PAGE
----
|49° 31' 28'' N, 55° 12' 52'' W|
|May We Rant and Roar No More - Michael Paul Samson
reprinted from the Advertiser, Grand Falls-Windsor, Newfoundland, 07 January, 2002
I was sailing my gaff-rigged punt across Salvage harbour in early August when I met Michael Paul Samson. Appearing in the narrows, a bright yellow kayak paddled over to meet me as I crept along, almost becalmed. I invited Michael ashore for lunch. Lisa and I listened as his story unfolded.
Michael had left Port aux Basques in early summer, had paddled all along the south and east coasts to arrive on the beach in Salvage. This was a brief stop on his voyage to solely circumnavigate the island of Newfoundland. But Michael's journey was longer than that and was far from over.
He recounts it all with powerful feeling in his newly released book: May We Rant and Roar No More: a sea kayak journey around Newfoundland, published by Pottersfield Press.
In the foreword, he writes of the book:
'It was written in a two-month isolated hiatus from civilization in a one-room cabin, whose two front piers were constantly soaked with the salt of the cold North Atlantic. The journey really began when I found myself on the Indian sub-continent less than a year before, battling ancestral demons and cursing the greed of the modern world. Two years of dedicated wandering found me repulsed, sickened and scared. I'd made substantial strides toward understanding, sympathizing and integrating myself with people - people simply alive and focused on essentials. An existence not long ago similar to that of the pre-Confederation Newfoundlander. I was on the other side of the planet, striving to learn of another culture and wanting desperately to be active in preserving some diversity… when I realized I'd never given nearly this much effort to the culture to which I came. I had to go thousands of miles away from my homeland before I realized the most important thing I could do was, in fact, go home.'Michael returned to Newfoundland. On May 21, he began his 1,635 nautical mile voyage, which was divided into two parts.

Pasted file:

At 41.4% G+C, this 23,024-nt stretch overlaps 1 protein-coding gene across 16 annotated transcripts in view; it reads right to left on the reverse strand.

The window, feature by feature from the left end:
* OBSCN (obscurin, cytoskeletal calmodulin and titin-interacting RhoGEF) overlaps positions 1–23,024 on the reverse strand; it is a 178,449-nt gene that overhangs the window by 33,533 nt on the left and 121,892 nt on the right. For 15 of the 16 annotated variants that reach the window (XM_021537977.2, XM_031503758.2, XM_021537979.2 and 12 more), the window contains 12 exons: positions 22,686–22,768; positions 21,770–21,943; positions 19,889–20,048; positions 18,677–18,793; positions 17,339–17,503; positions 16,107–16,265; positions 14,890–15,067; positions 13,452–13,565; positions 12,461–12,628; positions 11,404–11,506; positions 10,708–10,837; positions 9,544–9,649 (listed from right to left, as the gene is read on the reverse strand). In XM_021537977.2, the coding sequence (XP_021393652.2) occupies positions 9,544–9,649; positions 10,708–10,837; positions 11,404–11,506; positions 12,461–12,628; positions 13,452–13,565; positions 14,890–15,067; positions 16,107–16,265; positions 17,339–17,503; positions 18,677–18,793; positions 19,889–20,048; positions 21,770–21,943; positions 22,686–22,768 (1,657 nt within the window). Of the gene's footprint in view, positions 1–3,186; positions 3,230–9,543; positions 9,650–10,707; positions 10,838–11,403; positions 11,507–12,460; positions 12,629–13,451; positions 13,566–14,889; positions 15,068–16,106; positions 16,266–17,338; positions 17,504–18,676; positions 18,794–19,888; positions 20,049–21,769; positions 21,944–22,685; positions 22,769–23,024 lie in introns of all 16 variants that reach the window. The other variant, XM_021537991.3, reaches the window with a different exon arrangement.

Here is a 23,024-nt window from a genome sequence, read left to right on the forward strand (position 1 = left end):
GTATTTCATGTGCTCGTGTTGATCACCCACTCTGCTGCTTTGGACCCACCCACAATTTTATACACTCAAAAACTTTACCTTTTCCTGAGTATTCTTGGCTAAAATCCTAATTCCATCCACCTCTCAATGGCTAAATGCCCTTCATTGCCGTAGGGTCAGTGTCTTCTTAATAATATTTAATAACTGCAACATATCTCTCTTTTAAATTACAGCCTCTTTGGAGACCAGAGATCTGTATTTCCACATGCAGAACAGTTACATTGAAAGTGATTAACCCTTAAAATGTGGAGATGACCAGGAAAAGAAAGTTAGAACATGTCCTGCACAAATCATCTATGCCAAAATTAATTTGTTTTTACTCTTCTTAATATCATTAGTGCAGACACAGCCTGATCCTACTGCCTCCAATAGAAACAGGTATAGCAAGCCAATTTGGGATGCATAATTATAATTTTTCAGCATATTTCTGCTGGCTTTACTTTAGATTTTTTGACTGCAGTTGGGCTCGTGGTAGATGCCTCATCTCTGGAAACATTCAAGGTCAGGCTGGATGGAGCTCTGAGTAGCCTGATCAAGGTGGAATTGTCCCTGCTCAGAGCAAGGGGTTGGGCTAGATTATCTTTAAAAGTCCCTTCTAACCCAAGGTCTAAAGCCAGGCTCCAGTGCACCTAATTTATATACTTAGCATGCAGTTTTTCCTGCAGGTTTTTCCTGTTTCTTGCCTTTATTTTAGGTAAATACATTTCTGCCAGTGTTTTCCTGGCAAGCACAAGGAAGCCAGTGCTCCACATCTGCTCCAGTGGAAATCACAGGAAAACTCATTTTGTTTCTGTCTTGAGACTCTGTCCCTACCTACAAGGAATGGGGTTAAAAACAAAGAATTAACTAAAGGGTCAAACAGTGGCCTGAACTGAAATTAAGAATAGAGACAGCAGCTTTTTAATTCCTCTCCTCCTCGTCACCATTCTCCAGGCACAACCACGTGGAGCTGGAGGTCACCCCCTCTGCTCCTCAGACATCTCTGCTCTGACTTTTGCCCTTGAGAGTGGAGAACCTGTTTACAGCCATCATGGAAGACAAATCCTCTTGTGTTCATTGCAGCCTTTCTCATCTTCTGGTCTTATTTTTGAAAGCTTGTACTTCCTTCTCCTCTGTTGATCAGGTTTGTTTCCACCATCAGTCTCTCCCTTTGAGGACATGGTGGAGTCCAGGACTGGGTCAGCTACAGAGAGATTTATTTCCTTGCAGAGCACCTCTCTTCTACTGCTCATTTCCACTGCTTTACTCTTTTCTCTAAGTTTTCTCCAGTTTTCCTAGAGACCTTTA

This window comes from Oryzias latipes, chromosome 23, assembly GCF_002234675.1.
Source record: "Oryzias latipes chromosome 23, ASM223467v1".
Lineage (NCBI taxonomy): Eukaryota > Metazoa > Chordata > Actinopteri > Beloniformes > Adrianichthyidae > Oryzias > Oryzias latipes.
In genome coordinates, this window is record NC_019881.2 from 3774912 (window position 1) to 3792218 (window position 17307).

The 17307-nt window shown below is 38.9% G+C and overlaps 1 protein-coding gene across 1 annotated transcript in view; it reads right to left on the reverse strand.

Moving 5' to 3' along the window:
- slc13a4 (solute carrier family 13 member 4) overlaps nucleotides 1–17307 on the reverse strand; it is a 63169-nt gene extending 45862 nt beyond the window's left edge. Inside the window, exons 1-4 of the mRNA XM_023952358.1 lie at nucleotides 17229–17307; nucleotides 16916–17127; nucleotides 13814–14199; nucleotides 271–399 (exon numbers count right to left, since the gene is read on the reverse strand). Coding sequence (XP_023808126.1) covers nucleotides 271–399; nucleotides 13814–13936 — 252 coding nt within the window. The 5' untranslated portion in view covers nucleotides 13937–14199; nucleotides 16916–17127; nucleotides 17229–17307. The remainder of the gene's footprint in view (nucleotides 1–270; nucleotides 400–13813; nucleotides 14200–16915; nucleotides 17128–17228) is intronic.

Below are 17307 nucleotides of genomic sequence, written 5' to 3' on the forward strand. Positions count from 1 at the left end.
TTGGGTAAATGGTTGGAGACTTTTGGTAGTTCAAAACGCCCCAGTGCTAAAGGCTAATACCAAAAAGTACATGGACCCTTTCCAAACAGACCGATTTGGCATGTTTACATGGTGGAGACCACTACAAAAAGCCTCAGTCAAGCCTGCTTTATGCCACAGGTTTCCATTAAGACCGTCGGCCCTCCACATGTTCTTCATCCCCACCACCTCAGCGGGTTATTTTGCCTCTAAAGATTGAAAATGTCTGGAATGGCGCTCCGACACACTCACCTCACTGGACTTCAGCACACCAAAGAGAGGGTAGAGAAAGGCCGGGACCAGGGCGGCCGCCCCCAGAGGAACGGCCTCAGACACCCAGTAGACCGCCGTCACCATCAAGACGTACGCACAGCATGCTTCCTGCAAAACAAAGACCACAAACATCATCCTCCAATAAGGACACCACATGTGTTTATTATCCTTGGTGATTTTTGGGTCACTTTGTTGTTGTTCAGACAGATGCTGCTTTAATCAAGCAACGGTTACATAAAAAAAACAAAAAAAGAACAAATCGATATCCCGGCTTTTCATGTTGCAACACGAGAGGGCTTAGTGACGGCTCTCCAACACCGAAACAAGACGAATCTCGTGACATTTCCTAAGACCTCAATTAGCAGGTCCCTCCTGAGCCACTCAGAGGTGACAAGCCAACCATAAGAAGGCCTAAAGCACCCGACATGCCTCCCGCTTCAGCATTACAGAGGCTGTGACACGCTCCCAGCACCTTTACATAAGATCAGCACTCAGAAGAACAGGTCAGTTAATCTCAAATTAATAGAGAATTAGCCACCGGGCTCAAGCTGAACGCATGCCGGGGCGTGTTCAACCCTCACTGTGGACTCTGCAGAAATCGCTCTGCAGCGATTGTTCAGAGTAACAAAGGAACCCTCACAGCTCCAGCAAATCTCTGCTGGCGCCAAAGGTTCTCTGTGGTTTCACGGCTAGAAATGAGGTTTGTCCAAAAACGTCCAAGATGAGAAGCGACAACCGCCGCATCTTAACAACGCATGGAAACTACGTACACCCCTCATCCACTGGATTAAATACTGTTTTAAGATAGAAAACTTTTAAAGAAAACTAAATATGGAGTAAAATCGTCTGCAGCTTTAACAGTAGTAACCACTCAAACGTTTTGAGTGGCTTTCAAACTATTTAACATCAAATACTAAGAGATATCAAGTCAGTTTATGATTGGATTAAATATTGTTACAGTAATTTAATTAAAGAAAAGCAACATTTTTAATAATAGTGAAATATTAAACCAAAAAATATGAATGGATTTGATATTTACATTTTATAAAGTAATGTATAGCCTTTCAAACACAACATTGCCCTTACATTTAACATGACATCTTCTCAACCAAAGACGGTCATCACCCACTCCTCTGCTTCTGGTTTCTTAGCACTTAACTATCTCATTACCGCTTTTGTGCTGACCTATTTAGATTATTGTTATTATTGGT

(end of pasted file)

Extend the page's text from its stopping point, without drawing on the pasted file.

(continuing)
The first leg involved going counterclockwise from Port aux Basques along the south and east coasts to his parents' home in Botwood, Notre Dame Bay, and then returning by road to Port aux Basques and starting again. This time he went clockwise around the top of the Northern Peninsula to arrive home in the third week of September.
He did this in order to capitalize on the most favourable prevailing winds, but consequently, he ended up paddling toward home twice in the same voyage.
This is appropriate, since this book is essentially about returning home.
Michael was given up for adoption at birth and raised in a loving family. It was in his nature to question everything, right down to the fundamental reasons for his, and by extension, our existence.
In the solitude of paddling on the ocean, he hoped to discover what his attachment was, to his family, to his fellow man and to the society whose excesses and over-richness, Michael feels, are blinding all of us to the answers to these questions.
There is a lot of emotion here. This is a man in his early 20's, who is seeking an inner peace and often sounds really poisoned that everyone else just doesn't get it. On the other hand, it is touching how affected he is by the many simple acts of kindness he receives from the strangers he encounters at sea and on shore who give him food, shelter and advice. They also, as I discovered at our place in Salvage, gave him an opportunity to get a lot off his chest.
There are well-written passages where he describes dispassionately thinking his way through some life-threatening conditions at sea; identifying a danger, choosing a course of action and throwing himself into it with everything he's got.
As a kayaker on a much more limited scale myself, I found these descriptions riveting, possibly because the clarity of thought was so evident in the directness of his words.
There is humour as well.
When he described a windy, cold and foggy day, far out to sea and the moral and physical dilemma [arising] of whether or not to wet his pants, I almost did.
In his tirades against all that he finds wrong with the way we lead our lives in 21st century Newfoundland and North America, Michael's writing doesn't live up to the obvious finesse of his paddling. [However], his passion for what is right is evident and most of his sentiments I share.
In the kayak, he understands the importance of the strength and length of a paddle stroke, of a sense of balance and the need to brace to remain upright against the overwhelming force of a sudden-breaking wave.
When he discovers how to translate that wide and subtle range of skills onto the written page, his writing will find an eager audience.
May We Rant and Roar No More describes a remarkable sea voyage. The author has embarked on an inner voyage that will be a life-long one. At its end are truth, humanity and peace. The wind, waves, tides and shoals are many and dangerous.
Anyone who reads this book will wish him a windless crossing to a safe harbour.
Peter is a writer, painter and cartoonist living in Salvage, Bonavista Bay, Newfoundland.
|Box 373RR3 Fortune Harbour, Newfoundland A0H 1E0
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